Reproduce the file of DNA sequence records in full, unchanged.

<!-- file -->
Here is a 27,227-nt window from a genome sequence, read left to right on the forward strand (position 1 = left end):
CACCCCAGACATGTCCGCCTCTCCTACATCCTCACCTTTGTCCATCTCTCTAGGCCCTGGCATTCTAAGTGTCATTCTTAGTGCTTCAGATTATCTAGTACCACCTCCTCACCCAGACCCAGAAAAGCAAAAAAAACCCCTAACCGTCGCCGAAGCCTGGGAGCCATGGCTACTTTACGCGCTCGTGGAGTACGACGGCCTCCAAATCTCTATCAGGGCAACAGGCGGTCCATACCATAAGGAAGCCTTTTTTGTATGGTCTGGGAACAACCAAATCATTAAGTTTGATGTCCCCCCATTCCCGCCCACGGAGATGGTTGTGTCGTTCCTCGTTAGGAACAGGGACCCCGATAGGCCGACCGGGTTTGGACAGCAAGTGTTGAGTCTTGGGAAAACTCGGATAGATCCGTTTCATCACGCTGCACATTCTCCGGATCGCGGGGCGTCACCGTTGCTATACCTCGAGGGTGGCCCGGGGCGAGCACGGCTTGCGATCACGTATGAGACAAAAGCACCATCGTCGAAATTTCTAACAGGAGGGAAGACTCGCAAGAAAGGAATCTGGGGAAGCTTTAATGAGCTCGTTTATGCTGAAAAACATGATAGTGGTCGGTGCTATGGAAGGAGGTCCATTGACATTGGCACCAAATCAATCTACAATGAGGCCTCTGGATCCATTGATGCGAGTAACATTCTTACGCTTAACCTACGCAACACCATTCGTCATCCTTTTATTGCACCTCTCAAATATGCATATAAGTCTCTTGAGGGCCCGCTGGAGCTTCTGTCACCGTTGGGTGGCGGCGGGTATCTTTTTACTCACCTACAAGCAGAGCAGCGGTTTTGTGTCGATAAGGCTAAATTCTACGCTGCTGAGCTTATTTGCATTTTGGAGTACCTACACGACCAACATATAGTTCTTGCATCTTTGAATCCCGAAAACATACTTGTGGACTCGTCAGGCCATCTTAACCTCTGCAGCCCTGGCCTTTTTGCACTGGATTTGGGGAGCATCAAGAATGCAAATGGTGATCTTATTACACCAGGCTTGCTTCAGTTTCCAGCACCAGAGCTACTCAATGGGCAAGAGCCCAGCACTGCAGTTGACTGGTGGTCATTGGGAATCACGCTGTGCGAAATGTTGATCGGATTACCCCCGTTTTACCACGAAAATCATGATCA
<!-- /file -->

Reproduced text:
Here is a 27,227-nt window from a genome sequence, read left to right on the forward strand (position 1 = left end):
CACCCCAGACATGTCCGCCTCTCCTACATCCTCACCTTTGTCCATCTCTCTAGGCCCTGGCATTCTAAGTGTCATTCTTAGTGCTTCAGATTATCTAGTACCACCTCCTCACCCAGACCCAGAAAAGCAAAAAAAACCCCTAACCGTCGCCGAAGCCTGGGAGCCATGGCTACTTTACGCGCTCGTGGAGTACGACGGCCTCCAAATCTCTATCAGGGCAACAGGCGGTCCATACCATAAGGAAGCCTTTTTTGTATGGTCTGGGAACAACCAAATCATTAAGTTTGATGTCCCCCCATTCCCGCCCACGGAGATGGTTGTGTCGTTCCTCGTTAGGAACAGGGACCCCGATAGGCCGACCGGGTTTGGACAGCAAGTGTTGAGTCTTGGGAAAACTCGGATAGATCCGTTTCATCACGCTGCACATTCTCCGGATCGCGGGGCGTCACCGTTGCTATACCTCGAGGGTGGCCCGGGGCGAGCACGGCTTGCGATCACGTATGAGACAAAAGCACCATCGTCGAAATTTCTAACAGGAGGGAAGACTCGCAAGAAAGGAATCTGGGGAAGCTTTAATGAGCTCGTTTATGCTGAAAAACATGATAGTGGTCGGTGCTATGGAAGGAGGTCCATTGACATTGGCACCAAATCAATCTACAATGAGGCCTCTGGATCCATTGATGCGAGTAACATTCTTACGCTTAACCTACGCAACACCATTCGTCATCCTTTTATTGCACCTCTCAAATATGCATATAAGTCTCTTGAGGGCCCGCTGGAGCTTCTGTCACCGTTGGGTGGCGGCGGGTATCTTTTTACTCACCTACAAGCAGAGCAGCGGTTTTGTGTCGATAAGGCTAAATTCTACGCTGCTGAGCTTATTTGCATTTTGGAGTACCTACACGACCAACATATAGTTCTTGCATCTTTGAATCCCGAAAACATACTTGTGGACTCGTCAGGCCATCTTAACCTCTGCAGCCCTGGCCTTTTTGCACTGGATTTGGGGAGCATCAAGAATGCAAATGGTGATCTTATTACACCAGGCTTGCTTCAGTTTCCAGCACCAGAGCTACTCAATGGGCAAGAGCCCAGCACTGCAGTTGACTGGTGGTCATTGGGAATCACGCTGTGCGAAATGTTGATCGGATTACCCCCGTTTTACCACGAAAATCATGATCA